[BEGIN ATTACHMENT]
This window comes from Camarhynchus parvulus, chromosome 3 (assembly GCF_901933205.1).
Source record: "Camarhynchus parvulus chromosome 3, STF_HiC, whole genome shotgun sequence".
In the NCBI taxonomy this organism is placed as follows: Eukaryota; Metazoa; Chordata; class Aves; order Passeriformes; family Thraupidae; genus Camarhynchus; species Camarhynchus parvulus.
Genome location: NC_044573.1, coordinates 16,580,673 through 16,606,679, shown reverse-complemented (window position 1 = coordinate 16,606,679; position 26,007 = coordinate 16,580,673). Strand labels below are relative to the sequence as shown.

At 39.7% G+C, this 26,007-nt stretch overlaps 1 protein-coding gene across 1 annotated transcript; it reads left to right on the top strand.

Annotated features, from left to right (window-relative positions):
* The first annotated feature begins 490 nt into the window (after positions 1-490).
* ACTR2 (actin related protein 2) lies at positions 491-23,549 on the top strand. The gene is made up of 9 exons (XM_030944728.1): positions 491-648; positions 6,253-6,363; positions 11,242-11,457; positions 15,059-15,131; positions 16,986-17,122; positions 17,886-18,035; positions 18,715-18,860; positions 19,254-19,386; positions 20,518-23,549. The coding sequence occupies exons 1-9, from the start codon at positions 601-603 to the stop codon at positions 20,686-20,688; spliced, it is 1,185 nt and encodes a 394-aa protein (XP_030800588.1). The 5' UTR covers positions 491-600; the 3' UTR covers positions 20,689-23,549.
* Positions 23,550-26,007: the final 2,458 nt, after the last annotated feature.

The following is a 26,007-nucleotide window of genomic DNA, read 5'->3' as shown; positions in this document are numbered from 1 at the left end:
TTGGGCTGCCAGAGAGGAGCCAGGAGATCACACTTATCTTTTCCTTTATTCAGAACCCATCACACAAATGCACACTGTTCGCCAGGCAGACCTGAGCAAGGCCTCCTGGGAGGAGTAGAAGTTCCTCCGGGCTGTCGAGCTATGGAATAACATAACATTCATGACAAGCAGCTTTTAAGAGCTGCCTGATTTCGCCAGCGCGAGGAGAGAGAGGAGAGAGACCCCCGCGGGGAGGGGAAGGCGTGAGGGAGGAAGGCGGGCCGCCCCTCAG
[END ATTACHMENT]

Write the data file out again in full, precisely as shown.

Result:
This window comes from Camarhynchus parvulus, chromosome 3 (assembly GCF_901933205.1).
Source record: "Camarhynchus parvulus chromosome 3, STF_HiC, whole genome shotgun sequence".
In the NCBI taxonomy this organism is placed as follows: Eukaryota; Metazoa; Chordata; class Aves; order Passeriformes; family Thraupidae; genus Camarhynchus; species Camarhynchus parvulus.
Genome location: NC_044573.1, coordinates 16,580,673 through 16,606,679, shown reverse-complemented (window position 1 = coordinate 16,606,679; position 26,007 = coordinate 16,580,673). Strand labels below are relative to the sequence as shown.

At 39.7% G+C, this 26,007-nt stretch overlaps 1 protein-coding gene across 1 annotated transcript; it reads left to right on the top strand.

Annotated features, from left to right (window-relative positions):
* The first annotated feature begins 490 nt into the window (after positions 1-490).
* ACTR2 (actin related protein 2) lies at positions 491-23,549 on the top strand. The gene is made up of 9 exons (XM_030944728.1): positions 491-648; positions 6,253-6,363; positions 11,242-11,457; positions 15,059-15,131; positions 16,986-17,122; positions 17,886-18,035; positions 18,715-18,860; positions 19,254-19,386; positions 20,518-23,549. The coding sequence occupies exons 1-9, from the start codon at positions 601-603 to the stop codon at positions 20,686-20,688; spliced, it is 1,185 nt and encodes a 394-aa protein (XP_030800588.1). The 5' UTR covers positions 491-600; the 3' UTR covers positions 20,689-23,549.
* Positions 23,550-26,007: the final 2,458 nt, after the last annotated feature.

The following is a 26,007-nucleotide window of genomic DNA, read 5'->3' as shown; positions in this document are numbered from 1 at the left end:
TTGGGCTGCCAGAGAGGAGCCAGGAGATCACACTTATCTTTTCCTTTATTCAGAACCCATCACACAAATGCACACTGTTCGCCAGGCAGACCTGAGCAAGGCCTCCTGGGAGGAGTAGAAGTTCCTCCGGGCTGTCGAGCTATGGAATAACATAACATTCATGACAAGCAGCTTTTAAGAGCTGCCTGATTTCGCCAGCGCGAGGAGAGAGAGGAGAGAGACCCCCGCGGGGAGGGGAAGGCGTGAGGGAGGAAGGCGGGCCGCCCCTCAG